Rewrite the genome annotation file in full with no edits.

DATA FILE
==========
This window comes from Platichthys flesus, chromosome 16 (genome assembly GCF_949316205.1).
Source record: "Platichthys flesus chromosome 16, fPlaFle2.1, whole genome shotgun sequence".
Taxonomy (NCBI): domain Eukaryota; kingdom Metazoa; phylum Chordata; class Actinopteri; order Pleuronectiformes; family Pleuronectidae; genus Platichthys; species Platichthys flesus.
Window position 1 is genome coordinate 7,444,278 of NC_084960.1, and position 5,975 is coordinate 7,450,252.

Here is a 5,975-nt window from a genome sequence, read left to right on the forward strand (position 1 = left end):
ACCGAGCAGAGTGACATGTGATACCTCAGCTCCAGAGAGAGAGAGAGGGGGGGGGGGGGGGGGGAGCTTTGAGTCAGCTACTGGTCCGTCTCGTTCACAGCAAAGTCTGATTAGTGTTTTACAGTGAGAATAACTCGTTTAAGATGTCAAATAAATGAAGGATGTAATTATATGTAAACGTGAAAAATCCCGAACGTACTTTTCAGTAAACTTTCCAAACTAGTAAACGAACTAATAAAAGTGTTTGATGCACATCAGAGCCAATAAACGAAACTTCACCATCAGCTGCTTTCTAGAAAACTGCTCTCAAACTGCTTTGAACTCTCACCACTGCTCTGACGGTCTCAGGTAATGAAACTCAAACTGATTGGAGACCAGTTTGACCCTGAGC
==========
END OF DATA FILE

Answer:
This window comes from Platichthys flesus, chromosome 16 (genome assembly GCF_949316205.1).
Source record: "Platichthys flesus chromosome 16, fPlaFle2.1, whole genome shotgun sequence".
Taxonomy (NCBI): domain Eukaryota; kingdom Metazoa; phylum Chordata; class Actinopteri; order Pleuronectiformes; family Pleuronectidae; genus Platichthys; species Platichthys flesus.
Window position 1 is genome coordinate 7,444,278 of NC_084960.1, and position 5,975 is coordinate 7,450,252.

Here is a 5,975-nt window from a genome sequence, read left to right on the forward strand (position 1 = left end):
ACCGAGCAGAGTGACATGTGATACCTCAGCTCCAGAGAGAGAGAGAGGGGGGGGGGGGGGGGGGAGCTTTGAGTCAGCTACTGGTCCGTCTCGTTCACAGCAAAGTCTGATTAGTGTTTTACAGTGAGAATAACTCGTTTAAGATGTCAAATAAATGAAGGATGTAATTATATGTAAACGTGAAAAATCCCGAACGTACTTTTCAGTAAACTTTCCAAACTAGTAAACGAACTAATAAAAGTGTTTGATGCACATCAGAGCCAATAAACGAAACTTCACCATCAGCTGCTTTCTAGAAAACTGCTCTCAAACTGCTTTGAACTCTCACCACTGCTCTGACGGTCTCAGGTAATGAAACTCAAACTGATTGGAGACCAGTTTGACCCTGAGC